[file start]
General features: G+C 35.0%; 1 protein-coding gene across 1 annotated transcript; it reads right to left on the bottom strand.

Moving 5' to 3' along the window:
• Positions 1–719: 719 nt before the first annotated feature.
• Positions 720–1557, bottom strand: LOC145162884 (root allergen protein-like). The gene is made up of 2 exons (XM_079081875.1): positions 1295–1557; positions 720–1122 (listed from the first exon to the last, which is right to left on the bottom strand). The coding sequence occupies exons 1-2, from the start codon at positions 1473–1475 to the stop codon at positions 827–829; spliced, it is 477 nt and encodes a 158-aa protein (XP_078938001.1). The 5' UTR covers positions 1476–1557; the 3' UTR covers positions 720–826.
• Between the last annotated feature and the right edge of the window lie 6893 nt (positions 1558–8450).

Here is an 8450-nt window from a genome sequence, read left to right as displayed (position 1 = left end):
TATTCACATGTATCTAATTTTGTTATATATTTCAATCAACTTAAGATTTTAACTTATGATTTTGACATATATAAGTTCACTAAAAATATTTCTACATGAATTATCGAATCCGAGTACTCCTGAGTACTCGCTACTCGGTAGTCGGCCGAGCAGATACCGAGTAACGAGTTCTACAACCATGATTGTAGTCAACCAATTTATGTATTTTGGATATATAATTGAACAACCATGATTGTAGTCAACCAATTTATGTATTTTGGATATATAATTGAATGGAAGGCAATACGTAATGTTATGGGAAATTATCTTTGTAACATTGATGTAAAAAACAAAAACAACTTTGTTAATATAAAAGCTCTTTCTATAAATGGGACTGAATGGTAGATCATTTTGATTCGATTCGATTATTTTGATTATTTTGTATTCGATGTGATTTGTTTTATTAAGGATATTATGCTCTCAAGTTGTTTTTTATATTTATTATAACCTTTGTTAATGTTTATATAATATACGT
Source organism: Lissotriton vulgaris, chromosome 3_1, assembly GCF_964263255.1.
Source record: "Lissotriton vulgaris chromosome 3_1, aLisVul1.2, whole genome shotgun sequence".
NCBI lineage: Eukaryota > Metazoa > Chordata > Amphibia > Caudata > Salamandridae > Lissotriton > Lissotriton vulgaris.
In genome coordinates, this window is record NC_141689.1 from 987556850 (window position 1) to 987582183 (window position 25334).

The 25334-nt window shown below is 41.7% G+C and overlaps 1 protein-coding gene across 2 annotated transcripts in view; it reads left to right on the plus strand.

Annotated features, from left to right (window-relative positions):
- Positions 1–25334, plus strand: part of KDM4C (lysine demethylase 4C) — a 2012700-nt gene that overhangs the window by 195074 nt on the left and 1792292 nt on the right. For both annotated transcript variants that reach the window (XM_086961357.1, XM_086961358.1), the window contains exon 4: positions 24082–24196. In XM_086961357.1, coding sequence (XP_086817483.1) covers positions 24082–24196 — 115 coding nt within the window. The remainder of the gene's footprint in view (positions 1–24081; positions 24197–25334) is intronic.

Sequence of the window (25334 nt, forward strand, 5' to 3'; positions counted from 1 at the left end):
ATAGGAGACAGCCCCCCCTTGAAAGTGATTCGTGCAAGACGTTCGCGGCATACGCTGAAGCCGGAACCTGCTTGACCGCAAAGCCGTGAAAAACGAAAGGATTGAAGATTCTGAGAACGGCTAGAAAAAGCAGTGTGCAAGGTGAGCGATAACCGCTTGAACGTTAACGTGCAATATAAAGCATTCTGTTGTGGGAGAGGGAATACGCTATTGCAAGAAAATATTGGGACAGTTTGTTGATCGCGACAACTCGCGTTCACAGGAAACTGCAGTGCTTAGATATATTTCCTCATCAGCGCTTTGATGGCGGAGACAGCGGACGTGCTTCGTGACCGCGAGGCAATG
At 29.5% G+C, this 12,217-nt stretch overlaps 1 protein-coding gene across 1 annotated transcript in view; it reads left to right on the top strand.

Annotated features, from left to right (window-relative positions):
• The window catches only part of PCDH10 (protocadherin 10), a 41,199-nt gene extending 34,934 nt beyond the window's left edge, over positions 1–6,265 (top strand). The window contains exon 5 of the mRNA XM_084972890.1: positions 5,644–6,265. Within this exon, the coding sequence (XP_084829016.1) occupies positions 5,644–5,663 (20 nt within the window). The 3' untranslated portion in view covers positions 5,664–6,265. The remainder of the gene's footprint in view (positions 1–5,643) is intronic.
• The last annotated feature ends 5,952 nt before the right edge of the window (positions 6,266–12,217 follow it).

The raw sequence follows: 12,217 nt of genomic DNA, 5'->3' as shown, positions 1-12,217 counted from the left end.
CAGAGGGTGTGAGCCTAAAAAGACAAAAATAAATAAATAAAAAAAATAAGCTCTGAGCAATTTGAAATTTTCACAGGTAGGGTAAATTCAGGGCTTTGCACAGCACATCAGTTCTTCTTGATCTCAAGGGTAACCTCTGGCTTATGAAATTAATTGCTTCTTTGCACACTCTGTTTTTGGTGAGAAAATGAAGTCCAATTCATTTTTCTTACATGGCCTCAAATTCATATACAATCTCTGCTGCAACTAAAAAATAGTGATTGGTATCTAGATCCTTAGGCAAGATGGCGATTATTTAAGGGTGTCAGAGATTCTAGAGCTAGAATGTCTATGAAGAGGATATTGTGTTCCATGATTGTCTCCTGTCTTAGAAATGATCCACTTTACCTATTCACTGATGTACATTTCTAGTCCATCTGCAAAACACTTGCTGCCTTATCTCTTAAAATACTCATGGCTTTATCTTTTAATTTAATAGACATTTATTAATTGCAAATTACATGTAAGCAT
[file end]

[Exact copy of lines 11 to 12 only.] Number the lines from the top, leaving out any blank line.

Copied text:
In genome coordinates, this window is record NC_141689.1 from 987556850 (window position 1) to 987582183 (window position 25334).

The 25334-nt window shown below is 41.7% G+C and overlaps 1 protein-coding gene across 2 annotated transcripts in view; it reads left to right on the plus strand.